11 December 2001 23:27 [Source: ICIS news]
WASHINGTON (CNI)--The US Geological Survey (USGS) said Tuesday that raw data from a pilot study show that widely used herbicides have been detected in treated drinking water but at levels that meet national water quality safety standards.
The data collected by USGS, a unit of the US Department of Interior, will help the US Environmental Protection Agency (EPA) characterise human exposure to pesticides in drinking water, as required by the Food Quality Protection Act of 1996.
The survey was conducted in 1999 and 2000 and focused on drinking water derived from surface waters, USGS said. It looked for traces of 186 pesticides and break-down products of the chemicals in water sources in 12 states.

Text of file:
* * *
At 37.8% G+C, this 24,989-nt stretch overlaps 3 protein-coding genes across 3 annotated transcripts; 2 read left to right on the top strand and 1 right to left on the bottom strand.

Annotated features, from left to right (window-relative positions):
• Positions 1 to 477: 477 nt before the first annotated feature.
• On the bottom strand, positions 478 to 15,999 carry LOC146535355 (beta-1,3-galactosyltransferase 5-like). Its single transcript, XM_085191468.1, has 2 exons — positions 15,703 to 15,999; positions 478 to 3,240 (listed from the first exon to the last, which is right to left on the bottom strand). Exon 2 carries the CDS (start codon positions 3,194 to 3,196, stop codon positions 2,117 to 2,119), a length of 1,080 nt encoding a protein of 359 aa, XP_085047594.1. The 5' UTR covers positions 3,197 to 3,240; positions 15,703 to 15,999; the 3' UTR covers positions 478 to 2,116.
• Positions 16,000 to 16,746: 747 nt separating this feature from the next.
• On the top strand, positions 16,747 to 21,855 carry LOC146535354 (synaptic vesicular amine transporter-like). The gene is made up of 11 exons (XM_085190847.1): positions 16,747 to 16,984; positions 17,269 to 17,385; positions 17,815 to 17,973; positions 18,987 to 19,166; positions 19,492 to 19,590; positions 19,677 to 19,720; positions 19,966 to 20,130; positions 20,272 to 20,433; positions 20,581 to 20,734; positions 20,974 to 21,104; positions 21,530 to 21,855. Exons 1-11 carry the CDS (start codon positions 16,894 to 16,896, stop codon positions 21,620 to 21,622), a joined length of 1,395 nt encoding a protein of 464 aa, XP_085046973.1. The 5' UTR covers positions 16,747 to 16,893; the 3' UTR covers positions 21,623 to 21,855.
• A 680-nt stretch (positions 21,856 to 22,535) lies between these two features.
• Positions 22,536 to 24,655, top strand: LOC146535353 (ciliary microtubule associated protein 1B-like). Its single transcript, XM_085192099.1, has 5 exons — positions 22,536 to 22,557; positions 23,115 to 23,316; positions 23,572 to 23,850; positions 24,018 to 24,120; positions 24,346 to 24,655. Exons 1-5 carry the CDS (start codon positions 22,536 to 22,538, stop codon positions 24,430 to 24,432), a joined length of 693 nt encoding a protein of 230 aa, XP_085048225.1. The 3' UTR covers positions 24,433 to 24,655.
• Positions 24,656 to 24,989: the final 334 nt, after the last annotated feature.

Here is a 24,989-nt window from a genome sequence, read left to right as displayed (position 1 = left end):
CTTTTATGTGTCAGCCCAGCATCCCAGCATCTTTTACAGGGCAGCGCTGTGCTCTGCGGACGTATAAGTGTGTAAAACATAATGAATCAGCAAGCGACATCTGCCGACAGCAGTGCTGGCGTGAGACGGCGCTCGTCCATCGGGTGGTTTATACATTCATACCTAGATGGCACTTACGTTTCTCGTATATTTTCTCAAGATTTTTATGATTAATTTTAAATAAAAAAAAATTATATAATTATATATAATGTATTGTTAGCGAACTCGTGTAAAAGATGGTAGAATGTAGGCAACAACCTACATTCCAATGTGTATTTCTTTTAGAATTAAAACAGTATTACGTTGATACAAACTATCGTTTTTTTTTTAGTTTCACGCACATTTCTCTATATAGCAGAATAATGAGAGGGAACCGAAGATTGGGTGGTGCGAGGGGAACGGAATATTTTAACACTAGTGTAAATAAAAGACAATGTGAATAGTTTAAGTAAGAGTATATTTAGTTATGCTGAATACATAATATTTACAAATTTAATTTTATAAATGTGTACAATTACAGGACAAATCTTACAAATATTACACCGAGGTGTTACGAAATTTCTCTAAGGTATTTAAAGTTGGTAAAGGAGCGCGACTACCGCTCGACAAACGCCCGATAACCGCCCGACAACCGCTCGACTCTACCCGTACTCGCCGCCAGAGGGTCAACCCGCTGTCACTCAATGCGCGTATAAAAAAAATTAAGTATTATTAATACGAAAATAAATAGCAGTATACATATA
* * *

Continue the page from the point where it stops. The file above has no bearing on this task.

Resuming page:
The survey found 116 chemicals in at least one sample of untreated or treated water, USGS said. Most often detected were the widely used herbicides atrazine, simazine, 2,4-D, tebuthiuron, metalaxyl, and acetochlor.
The herbicides were found in 36% to 96% of the 323 untreated water samples, and 19% to 96% of the 228 treated water samples, according to USGS.
Atrazine and simazine were detected at every site and in about 85% of all raw water samples.
However, USGS noted that it looked for the pesticides at very low concentrations that were 10-1000 times lower than EPA drinking water standards and health advisory levels.
Insecticides were detected less often, but p,p-DDE, azinphos-methyl, and carbofuran were found in about 5% of untreated water samples and in about 3% of treated water samples, USGS said.
Diazinon and chlorpyrifos were the most frequently detected insecticides in untreated water, but they were not found in treated water.
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